Across the world and particularly in the USA, historical evidence has become increasingly central to certain contemporary political and policy debates. Drawing on a survey of US media sources, Dustin Hornbeck and Joel Malin, discuss this trend and describe the ways in which historical evidence is used in the public sphere. Whilst debates around the use of historical evidence are often contentious, they suggest that they also reflect opportunities for better public engagement with historical research and an increasingly democratised public debate around historical narratives in society.
Since the lead-up to the 2016 presidential election – when Donald Trump’s campaign slogan to “Make America Great Again” signalled a particular view of the nation’s past and present – debates over truth, facts, reality, and how to remember the past have escalated. Whether about the American origin story, statuary placement, or impeachment; how history and the past are interpreted has become a prominent partisan question in public life. These disputes reflect at least a shared understanding of the “power of the past” and hence, the drive to build collective memories about it. On several platforms, including traditional print journalism and new media (e.g., podcasts, Twitter, Facebook), academic historians, adjacent scholars, and others have been in a conspicuous war of sorts over historical interpretations, increasingly acting to challenge or correct outright false or misleading claims.
How is history being mobilised and who is mobilising it?
We noticed such trends surrounding what we termed historical knowledge mobilisation and decided to explore them further. In a recent paper, we applied a framework developed by Vicky Ward to ask what and whose historical knowledge is being shared and how and why this is happening. We were drawn toward process-oriented frameworks like Ward’s, given their capacities to surface often-unstated aims of knowledge mobilisation—in turn, we hoped, enabling us and others to ‘get to grips’ with these processes and how they could be augmented. Knowledge mobilisation is an umbrella term referring to various activities that serve to enhance the flow and uptake of research evidence—including, for instance, ways in which academically-derived historical knowledge serves to frame public and elite thinking around contemporary issues.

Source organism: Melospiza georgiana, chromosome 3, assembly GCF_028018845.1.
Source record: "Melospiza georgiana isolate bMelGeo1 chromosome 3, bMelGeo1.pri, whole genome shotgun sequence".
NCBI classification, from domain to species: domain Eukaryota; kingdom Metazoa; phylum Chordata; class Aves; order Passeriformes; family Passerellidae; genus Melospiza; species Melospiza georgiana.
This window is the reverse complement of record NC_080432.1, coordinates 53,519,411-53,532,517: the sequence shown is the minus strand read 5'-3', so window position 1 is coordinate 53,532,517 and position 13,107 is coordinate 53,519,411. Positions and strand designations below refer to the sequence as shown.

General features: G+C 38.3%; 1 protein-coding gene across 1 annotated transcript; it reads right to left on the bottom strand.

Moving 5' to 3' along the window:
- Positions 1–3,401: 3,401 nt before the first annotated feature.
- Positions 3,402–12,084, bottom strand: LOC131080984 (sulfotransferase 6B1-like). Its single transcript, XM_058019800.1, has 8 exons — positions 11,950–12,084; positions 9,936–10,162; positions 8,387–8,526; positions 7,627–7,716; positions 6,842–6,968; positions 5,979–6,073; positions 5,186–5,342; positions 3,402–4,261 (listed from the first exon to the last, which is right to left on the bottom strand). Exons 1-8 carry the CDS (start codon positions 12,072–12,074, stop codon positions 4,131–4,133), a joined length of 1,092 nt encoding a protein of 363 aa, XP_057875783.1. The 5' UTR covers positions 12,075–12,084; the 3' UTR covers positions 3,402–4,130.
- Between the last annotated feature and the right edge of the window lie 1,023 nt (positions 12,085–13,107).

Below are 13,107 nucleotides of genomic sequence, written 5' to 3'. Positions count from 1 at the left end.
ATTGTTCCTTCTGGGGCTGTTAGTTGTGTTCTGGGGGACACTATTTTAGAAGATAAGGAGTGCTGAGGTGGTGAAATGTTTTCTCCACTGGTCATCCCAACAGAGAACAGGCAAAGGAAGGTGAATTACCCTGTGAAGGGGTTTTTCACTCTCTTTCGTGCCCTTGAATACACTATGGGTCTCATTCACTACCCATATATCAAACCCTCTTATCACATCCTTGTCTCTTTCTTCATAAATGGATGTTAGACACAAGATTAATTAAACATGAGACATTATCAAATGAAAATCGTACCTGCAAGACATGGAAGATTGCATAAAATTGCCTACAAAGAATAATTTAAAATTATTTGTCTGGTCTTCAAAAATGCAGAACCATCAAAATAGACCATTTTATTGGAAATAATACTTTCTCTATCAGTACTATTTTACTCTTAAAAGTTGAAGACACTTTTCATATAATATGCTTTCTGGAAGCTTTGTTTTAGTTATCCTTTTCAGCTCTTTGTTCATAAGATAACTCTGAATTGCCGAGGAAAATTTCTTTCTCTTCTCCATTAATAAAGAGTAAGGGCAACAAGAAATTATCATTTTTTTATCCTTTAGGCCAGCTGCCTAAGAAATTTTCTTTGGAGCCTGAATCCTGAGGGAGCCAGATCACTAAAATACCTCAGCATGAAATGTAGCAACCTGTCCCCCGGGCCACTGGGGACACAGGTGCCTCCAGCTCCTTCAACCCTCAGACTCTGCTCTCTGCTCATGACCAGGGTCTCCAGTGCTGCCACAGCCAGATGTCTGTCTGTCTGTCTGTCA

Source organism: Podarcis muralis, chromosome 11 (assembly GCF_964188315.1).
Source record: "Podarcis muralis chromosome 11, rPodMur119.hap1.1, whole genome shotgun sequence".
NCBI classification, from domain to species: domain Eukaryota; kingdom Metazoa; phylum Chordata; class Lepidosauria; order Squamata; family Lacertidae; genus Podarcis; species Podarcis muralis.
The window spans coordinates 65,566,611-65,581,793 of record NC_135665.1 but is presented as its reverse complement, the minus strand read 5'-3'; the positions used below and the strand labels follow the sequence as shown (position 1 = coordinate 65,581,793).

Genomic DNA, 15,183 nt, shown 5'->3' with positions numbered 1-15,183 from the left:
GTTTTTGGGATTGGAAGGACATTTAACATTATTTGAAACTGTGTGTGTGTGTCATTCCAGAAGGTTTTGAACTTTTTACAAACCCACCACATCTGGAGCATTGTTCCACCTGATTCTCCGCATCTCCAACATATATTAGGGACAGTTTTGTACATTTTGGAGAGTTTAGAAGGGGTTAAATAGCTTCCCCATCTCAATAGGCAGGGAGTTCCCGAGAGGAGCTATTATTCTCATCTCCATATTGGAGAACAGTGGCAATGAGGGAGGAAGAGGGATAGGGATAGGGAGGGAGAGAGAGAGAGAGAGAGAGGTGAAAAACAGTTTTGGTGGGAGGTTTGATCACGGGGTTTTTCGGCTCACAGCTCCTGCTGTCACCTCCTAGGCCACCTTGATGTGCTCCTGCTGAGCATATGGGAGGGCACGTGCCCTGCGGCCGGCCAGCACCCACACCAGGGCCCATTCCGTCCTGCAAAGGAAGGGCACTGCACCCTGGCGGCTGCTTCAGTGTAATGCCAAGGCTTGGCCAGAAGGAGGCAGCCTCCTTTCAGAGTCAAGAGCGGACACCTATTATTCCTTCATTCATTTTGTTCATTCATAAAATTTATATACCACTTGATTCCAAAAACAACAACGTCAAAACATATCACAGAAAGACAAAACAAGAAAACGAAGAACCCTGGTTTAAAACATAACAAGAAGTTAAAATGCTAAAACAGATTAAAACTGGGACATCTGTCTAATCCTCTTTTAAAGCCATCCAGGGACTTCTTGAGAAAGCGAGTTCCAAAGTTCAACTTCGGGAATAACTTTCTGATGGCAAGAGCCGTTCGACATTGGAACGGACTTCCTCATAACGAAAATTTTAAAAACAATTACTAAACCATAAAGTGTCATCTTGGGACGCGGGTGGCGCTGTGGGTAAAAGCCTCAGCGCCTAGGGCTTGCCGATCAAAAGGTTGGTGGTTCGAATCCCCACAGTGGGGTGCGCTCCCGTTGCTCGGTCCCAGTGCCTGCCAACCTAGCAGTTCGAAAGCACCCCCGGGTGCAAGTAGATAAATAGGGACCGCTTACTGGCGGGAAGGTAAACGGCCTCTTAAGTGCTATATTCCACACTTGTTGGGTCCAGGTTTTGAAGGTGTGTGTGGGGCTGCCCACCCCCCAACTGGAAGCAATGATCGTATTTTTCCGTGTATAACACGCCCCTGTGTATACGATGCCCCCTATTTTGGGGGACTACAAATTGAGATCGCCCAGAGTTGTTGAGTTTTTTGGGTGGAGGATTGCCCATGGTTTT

Image Credit: I threw a Guitar at him, BLM-022, via Flickr, (CC BY 2.0)
Though our study focused on the US context, this phenomenon is evident in other contexts, albeit with nuances. Several features motivating and structuring historical knowledge mobilisation in the US are in keeping with global trends. Notably, there are global movements toward populist ideologies, and online misinformation and disinformation are presenting issues worldwide. More broadly, in recognition of the “power of the past”, we assume in many contexts one will readily find active efforts by politicians and other elites to build collective memories; we further assume such efforts will be particularly pronounced, and contested, in contexts that are needing to deal with legacies of injustice (i.e., slavery, colonialism, resource inequalities).
These disputes reflect at least a shared understanding of the “power of the past” and hence, the drive to build collective memories about it.
For this study, we inventoried major news outlets and new media sources, seeking to understand historical knowledge mobilisation by historians and adjacent scholars during the Trump Presidency. Three main themes emerged around why such knowledge is being mobilised: (1) correcting or countering historical master narratives, (2) real-time correction of misleading historical claims and, (3) contextualising complicated political moments. We detail these themes below.
Correcting or countering historical master narratives
Historians or adjacent scholars sometimes presented work that sought to correct master narratives, which provided biased, simplistic and mythologised historical explanations. Such interpretations are often referred to as being triumphalist or exceptionalist, meaning they paint an unrealistically positive historical picture. The New York Times’ 1619 Project provides a prominent example of intentionally corrective work. Journalist and academic Nikole Hannah-Jones solicited work from numerous scholars and journalists to describe how slavery played a central role in the foundations of United States history. She claimed, rather than look to 1776 as the U.S. founding, we should instead consider 1619 (the year when African slaves were first brought to Virginia) as the foundational year of the country. The 1619 Project sparked ferocious debate, with some right-wing politicians calling it “racist” and “left-wing garbage”. Subsequently, several states passed laws to ban the work from being used in schools. More broadly, the past several months have seen escalating efforts from the political right to restrict teaching and training about racism and bias in schools.